He also got your heart dad.  Elf, his service dog, is your Tandy/Waggles/Squeaker/Teddy and every other dog you have ever loved.  He is fiercely loyal to his dogs and his cats.  He reminds me of the winter you were coming home from Western Freight and you heard the faint meowing.  You searched and searched in the bitter cold before finding a tiny kitten stuck in a phone booth.  You knew he wouldn’t last long so you kicked in the frozen door and brought Henry home.  Caden is destined to rescue the Henries of the world; I know you will be proud of him.  
Dad and Teddy Bug

Ryley and Sophie

Caden and Elf
 Butlers and Animals: Might be another one of those family traditions
Jenn, Willow, and Rascal

He told me that he isn’t sad that you are gone because he knows you are really happy where you are cause you can breathe better but he sure wishes you had email.  I agree with the sentiment but I’m much more selfish and miss you like crazy. Email would be nice though. 

Then there’s Sayre.  Sayre has your independence and although he’s only 4 he is going to be like you in that he’s going to be able to fix anything or at least tear apart anything that he decides to.  He also shares your love of anything with wheels.  I think if he was allowed he’d have a motorcycle but kinda like mom wouldn’t let you have another motorcycle after your really really really bad accident, I’m trying to prevent his dad from even letting him have a three wheeled scooter but......

  He has no fear just like you. Sayre talks about grandpa’s house and his tractors all the time.  You’ll always be his John Deere Green grandpa and I’m pretty sure that’s not a bad thing.  I'm also pretty sure he'll never read directions nor think he needs to and I'll withhold judgement on that one because just like you, he'll never listen anyway.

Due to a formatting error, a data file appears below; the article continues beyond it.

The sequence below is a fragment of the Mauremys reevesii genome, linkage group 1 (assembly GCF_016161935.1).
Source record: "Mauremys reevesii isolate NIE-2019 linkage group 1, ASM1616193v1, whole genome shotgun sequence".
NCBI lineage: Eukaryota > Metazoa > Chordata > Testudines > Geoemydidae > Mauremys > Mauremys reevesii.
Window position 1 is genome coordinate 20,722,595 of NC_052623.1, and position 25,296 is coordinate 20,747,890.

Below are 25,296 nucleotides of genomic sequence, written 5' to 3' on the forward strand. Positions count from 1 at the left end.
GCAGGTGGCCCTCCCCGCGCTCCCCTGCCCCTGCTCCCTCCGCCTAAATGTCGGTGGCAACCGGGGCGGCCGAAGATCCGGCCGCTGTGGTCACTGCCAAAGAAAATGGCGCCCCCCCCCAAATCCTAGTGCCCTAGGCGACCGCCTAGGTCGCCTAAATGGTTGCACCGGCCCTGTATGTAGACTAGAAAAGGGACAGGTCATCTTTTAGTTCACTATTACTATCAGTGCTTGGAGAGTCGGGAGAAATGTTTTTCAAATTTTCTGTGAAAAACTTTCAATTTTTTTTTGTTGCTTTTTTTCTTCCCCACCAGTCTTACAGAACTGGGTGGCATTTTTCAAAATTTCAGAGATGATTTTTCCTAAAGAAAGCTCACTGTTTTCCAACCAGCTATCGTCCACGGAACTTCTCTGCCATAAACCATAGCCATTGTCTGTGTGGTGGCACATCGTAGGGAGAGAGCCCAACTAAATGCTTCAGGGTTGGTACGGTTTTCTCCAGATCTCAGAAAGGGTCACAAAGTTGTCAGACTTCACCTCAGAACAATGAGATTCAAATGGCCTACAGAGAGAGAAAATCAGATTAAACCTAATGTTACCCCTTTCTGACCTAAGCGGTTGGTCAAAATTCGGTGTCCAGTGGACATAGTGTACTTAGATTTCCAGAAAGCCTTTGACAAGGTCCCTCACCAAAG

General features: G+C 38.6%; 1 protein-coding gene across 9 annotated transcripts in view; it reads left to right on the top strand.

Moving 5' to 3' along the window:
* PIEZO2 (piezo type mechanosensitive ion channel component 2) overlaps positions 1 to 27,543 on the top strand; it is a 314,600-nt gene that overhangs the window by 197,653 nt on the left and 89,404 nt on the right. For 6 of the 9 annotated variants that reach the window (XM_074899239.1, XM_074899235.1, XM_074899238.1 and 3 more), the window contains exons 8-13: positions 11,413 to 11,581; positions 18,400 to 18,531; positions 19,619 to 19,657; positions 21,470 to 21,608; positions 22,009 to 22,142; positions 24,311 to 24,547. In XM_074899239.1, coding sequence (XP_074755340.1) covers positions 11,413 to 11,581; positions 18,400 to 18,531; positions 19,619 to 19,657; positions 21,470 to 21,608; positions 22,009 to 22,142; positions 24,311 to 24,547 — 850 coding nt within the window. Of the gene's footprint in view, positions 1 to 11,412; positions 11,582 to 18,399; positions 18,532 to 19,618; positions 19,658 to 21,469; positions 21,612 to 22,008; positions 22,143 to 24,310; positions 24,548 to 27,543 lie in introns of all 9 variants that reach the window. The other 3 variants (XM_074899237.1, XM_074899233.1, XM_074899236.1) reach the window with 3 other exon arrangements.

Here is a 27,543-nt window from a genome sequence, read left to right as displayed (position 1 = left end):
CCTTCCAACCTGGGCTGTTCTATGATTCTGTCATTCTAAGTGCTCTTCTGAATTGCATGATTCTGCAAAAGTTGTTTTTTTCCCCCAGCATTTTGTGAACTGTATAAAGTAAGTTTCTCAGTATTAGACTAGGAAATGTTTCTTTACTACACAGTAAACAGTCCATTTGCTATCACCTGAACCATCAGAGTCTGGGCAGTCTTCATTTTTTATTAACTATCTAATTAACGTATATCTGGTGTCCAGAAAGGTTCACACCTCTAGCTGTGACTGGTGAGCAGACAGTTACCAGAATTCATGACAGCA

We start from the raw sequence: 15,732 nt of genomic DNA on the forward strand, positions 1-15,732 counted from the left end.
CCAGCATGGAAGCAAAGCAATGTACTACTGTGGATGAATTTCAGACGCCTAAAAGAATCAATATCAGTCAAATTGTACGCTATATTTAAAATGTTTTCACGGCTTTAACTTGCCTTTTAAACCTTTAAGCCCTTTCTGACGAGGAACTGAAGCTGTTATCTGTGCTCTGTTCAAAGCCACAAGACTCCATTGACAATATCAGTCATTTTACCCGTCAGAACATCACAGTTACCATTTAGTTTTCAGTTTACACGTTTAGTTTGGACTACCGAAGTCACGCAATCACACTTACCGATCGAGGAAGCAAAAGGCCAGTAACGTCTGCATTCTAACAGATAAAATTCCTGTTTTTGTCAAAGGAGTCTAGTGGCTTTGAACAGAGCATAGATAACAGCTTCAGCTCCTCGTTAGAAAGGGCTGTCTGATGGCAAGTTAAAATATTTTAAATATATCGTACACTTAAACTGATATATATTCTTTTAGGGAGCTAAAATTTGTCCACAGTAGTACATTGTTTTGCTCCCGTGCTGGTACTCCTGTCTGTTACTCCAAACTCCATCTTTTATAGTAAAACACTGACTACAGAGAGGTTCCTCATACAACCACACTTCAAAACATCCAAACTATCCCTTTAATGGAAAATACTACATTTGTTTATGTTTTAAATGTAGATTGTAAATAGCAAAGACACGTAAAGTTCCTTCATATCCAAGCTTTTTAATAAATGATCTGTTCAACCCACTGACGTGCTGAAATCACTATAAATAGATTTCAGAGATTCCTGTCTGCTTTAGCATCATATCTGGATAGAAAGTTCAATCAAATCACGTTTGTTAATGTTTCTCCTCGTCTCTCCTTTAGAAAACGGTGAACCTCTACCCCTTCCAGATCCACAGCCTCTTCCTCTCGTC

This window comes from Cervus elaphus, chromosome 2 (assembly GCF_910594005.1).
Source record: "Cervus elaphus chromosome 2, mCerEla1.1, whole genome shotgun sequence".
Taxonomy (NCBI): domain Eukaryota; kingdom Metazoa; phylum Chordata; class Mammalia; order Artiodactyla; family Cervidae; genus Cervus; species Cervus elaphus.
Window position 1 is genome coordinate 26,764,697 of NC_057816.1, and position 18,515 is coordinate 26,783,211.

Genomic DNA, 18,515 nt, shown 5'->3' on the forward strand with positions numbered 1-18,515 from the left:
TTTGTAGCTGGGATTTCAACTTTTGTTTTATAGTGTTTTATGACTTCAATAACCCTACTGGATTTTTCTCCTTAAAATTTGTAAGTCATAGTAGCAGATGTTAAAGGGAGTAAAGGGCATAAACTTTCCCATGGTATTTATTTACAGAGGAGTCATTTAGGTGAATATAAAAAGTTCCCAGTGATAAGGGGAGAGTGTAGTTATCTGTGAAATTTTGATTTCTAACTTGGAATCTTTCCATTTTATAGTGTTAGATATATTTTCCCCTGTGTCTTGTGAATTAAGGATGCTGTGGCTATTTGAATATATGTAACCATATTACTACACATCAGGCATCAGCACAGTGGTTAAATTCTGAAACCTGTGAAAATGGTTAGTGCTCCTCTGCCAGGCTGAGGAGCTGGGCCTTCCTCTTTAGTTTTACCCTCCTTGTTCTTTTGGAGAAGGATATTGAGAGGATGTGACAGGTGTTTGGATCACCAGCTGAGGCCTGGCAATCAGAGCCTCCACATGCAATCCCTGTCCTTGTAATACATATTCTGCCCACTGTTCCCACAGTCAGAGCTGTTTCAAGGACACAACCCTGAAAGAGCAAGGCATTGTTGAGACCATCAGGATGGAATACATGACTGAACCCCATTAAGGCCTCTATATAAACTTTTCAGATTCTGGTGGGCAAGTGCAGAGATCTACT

I wish you could have met Emeri, but I promise she will know you dad.  I’m going to make books for the kids and pillows out of your flannel shirts for them.  Please don’t roll your eyes at me like that—I’m going to use my sewing maching so you and grandma Butler should be pretty happy at the moment, assuming I don’t sew myself into the shirts or anything ridiculous like that.  Just promise me that you’ll visit us dad and maybe help us in China because I’m nervous.  Emeri has had a really hard life and you were always so great with kids; we could really use your loving touch to make her feel safe.

As for mom, she misses you a lot but she's strong like you and she's going to be okay.  You two had a pretty amazing marriage.  You set the bar kinda high; I hope Dan and I are making a family that you are proud of.  I wish I would have known to appreciate and cherish time together sooner dad.  I wish I would have spent less time as a kid and young adult being selfish.  I wish my kids would have known to listen more.  But as I read at grandpa’s funeral, that’s the way of life, isn’t it.  And I know we had a good one.  I would do anything to be selfish and ask for just a little bit more time together but as you would say we get what we get and now it is time to just keep on truckin’ so I’m going to try dad.  I’m going to try to be the person that you would want me to be as a parent, as a wife, and as a daughter.  I’m going to try to take care of everyone dad.  I know I’ll make mistakes, because I’m just not as strong as you but I promise I’ll keep on truckin’.  Over and out rubber
May 7, 1937-January 19, 2017



Thursday, January 12, 2017

Rainstorms, Landslides, and Rainbows

     Have you seen my Guardian Angel? I’ve got some things I want to say, like how did you miss that landslide headed my way?
Disappear by Good Enough